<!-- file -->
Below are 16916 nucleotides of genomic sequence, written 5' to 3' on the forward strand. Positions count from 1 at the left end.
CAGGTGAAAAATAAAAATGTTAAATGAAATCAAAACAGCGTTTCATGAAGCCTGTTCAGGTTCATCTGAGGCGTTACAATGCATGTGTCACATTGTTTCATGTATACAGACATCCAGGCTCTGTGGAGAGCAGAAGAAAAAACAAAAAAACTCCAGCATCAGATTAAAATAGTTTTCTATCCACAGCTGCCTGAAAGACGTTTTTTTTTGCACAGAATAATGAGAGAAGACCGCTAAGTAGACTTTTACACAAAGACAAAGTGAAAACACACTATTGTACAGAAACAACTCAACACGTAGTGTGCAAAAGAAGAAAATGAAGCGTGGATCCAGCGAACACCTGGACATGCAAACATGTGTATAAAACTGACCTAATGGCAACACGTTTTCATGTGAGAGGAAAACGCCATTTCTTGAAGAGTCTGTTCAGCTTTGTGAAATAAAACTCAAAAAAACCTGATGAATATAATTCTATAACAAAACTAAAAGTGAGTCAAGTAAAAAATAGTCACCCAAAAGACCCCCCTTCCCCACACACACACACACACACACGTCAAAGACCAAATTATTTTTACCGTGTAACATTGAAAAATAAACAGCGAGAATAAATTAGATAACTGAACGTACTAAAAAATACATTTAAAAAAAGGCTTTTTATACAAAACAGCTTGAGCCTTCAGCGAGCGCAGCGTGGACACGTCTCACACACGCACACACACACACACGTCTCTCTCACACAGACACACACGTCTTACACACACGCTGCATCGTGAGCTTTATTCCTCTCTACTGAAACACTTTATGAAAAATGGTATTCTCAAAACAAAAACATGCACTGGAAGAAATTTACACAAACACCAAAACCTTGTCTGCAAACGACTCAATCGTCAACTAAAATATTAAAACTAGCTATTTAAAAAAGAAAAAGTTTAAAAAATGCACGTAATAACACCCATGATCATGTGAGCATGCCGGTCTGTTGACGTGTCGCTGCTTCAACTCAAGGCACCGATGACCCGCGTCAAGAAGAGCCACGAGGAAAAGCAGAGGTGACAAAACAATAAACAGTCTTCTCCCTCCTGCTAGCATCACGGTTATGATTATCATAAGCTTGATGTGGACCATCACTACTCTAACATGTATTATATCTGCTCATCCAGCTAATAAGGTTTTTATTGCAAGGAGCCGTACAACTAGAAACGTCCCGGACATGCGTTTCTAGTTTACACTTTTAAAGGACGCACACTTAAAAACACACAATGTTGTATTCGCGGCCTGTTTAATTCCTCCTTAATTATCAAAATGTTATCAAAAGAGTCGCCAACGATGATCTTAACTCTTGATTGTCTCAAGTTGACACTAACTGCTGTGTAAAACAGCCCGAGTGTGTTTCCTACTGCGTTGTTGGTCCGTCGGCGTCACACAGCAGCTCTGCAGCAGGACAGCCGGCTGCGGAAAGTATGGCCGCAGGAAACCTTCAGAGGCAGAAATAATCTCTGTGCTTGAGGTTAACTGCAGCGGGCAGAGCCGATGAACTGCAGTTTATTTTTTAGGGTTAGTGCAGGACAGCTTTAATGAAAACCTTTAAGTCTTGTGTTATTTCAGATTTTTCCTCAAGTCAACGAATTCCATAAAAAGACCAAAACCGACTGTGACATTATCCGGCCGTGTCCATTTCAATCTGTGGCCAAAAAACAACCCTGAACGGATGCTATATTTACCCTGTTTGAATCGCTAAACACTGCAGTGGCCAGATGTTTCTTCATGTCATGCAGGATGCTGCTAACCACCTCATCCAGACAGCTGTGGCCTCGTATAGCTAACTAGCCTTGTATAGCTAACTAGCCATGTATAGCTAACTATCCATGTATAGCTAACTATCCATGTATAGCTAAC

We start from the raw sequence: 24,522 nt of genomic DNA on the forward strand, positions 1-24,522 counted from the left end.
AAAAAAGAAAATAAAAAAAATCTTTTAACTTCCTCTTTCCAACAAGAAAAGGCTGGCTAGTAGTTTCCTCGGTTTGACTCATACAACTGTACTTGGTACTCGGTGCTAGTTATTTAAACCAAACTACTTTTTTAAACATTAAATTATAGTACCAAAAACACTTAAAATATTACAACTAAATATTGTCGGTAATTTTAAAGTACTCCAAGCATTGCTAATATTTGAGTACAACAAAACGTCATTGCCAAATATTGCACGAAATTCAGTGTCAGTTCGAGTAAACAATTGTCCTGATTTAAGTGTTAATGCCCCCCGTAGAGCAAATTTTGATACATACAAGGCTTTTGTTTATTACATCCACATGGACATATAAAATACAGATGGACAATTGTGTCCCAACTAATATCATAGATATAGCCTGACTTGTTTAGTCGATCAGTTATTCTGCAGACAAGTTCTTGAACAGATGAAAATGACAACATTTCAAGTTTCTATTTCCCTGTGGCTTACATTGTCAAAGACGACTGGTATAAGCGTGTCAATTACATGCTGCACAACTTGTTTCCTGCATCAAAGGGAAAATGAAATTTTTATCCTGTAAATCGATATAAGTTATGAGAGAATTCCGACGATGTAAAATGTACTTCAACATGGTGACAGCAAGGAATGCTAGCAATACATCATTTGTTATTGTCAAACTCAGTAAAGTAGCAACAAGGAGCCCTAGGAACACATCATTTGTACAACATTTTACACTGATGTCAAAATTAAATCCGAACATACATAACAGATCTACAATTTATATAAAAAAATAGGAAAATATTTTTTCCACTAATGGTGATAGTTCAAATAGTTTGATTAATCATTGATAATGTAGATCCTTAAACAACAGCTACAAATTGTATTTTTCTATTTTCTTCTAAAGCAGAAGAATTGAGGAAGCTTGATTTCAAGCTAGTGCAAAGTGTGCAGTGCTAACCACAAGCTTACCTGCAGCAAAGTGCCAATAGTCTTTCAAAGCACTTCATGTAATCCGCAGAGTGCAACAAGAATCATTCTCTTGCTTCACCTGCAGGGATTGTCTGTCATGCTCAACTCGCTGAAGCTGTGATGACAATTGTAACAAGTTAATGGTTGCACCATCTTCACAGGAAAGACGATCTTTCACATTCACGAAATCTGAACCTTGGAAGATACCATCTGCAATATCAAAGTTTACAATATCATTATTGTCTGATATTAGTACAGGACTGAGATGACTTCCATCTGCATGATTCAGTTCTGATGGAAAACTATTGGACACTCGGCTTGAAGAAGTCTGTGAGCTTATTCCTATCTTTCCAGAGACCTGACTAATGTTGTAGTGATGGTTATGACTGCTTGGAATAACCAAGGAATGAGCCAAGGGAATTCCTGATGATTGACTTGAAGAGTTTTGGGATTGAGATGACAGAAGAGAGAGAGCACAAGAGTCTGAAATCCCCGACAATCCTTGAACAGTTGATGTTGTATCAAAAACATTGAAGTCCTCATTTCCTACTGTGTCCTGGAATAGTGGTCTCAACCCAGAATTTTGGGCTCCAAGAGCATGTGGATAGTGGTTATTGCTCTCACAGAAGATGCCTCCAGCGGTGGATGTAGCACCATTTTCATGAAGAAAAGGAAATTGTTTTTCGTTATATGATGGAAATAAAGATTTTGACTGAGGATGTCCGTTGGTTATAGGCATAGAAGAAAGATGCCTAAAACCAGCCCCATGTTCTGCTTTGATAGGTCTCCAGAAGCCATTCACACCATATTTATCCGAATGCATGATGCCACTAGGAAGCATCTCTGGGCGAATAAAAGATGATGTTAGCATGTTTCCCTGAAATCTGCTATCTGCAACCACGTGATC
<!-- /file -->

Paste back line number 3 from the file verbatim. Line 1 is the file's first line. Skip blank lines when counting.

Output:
We start from the raw sequence: 24,522 nt of genomic DNA on the forward strand, positions 1-24,522 counted from the left end.